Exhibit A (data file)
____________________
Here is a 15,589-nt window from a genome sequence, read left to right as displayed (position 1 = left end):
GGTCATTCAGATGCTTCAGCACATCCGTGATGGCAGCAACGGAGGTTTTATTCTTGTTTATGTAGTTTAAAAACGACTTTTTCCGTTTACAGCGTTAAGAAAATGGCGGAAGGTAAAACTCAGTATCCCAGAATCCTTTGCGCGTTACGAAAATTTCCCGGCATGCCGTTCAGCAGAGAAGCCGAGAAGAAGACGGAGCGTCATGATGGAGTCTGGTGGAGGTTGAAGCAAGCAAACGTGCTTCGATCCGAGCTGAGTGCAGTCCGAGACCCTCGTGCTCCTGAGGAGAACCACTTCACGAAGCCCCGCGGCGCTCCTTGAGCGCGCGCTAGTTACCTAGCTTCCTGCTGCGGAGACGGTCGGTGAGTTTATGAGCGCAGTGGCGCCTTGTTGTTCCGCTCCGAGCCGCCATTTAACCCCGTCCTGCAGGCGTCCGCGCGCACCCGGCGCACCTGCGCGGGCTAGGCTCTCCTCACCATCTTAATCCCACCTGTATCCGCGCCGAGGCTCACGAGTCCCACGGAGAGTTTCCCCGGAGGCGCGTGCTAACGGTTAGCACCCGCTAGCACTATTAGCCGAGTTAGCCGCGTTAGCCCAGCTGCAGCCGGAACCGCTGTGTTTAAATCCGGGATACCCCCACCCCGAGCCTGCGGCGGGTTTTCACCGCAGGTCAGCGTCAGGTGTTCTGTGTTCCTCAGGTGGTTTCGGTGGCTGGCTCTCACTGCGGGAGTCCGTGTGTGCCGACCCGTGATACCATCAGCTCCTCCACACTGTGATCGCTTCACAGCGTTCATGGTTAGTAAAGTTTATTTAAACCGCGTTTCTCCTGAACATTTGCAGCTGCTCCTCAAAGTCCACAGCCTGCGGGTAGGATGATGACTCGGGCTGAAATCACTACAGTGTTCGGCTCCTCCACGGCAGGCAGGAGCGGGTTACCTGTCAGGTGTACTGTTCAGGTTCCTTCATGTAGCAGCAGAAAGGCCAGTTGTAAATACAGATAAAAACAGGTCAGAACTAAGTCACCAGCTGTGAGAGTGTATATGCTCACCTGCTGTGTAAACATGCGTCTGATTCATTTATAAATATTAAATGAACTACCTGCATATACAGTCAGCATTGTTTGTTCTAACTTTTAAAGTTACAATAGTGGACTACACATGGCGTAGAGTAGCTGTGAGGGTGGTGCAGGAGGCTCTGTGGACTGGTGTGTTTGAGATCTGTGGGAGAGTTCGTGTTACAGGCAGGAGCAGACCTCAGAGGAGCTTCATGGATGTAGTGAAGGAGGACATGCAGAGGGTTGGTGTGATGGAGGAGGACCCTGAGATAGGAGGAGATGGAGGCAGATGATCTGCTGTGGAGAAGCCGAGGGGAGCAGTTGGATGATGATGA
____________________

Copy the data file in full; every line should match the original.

Here is a 15,589-nt window from a genome sequence, read left to right as displayed (position 1 = left end):
GGTCATTCAGATGCTTCAGCACATCCGTGATGGCAGCAACGGAGGTTTTATTCTTGTTTATGTAGTTTAAAAACGACTTTTTCCGTTTACAGCGTTAAGAAAATGGCGGAAGGTAAAACTCAGTATCCCAGAATCCTTTGCGCGTTACGAAAATTTCCCGGCATGCCGTTCAGCAGAGAAGCCGAGAAGAAGACGGAGCGTCATGATGGAGTCTGGTGGAGGTTGAAGCAAGCAAACGTGCTTCGATCCGAGCTGAGTGCAGTCCGAGACCCTCGTGCTCCTGAGGAGAACCACTTCACGAAGCCCCGCGGCGCTCCTTGAGCGCGCGCTAGTTACCTAGCTTCCTGCTGCGGAGACGGTCGGTGAGTTTATGAGCGCAGTGGCGCCTTGTTGTTCCGCTCCGAGCCGCCATTTAACCCCGTCCTGCAGGCGTCCGCGCGCACCCGGCGCACCTGCGCGGGCTAGGCTCTCCTCACCATCTTAATCCCACCTGTATCCGCGCCGAGGCTCACGAGTCCCACGGAGAGTTTCCCCGGAGGCGCGTGCTAACGGTTAGCACCCGCTAGCACTATTAGCCGAGTTAGCCGCGTTAGCCCAGCTGCAGCCGGAACCGCTGTGTTTAAATCCGGGATACCCCCACCCCGAGCCTGCGGCGGGTTTTCACCGCAGGTCAGCGTCAGGTGTTCTGTGTTCCTCAGGTGGTTTCGGTGGCTGGCTCTCACTGCGGGAGTCCGTGTGTGCCGACCCGTGATACCATCAGCTCCTCCACACTGTGATCGCTTCACAGCGTTCATGGTTAGTAAAGTTTATTTAAACCGCGTTTCTCCTGAACATTTGCAGCTGCTCCTCAAAGTCCACAGCCTGCGGGTAGGATGATGACTCGGGCTGAAATCACTACAGTGTTCGGCTCCTCCACGGCAGGCAGGAGCGGGTTACCTGTCAGGTGTACTGTTCAGGTTCCTTCATGTAGCAGCAGAAAGGCCAGTTGTAAATACAGATAAAAACAGGTCAGAACTAAGTCACCAGCTGTGAGAGTGTATATGCTCACCTGCTGTGTAAACATGCGTCTGATTCATTTATAAATATTAAATGAACTACCTGCATATACAGTCAGCATTGTTTGTTCTAACTTTTAAAGTTACAATAGTGGACTACACATGGCGTAGAGTAGCTGTGAGGGTGGTGCAGGAGGCTCTGTGGACTGGTGTGTTTGAGATCTGTGGGAGAGTTCGTGTTACAGGCAGGAGCAGACCTCAGAGGAGCTTCATGGATGTAGTGAAGGAGGACATGCAGAGGGTTGGTGTGATGGAGGAGGACCCTGAGATAGGAGGAGATGGAGGCAGATGATCTGCTGTGGAGAAGCCGAGGGGAGCAGTTGGATGATGATGA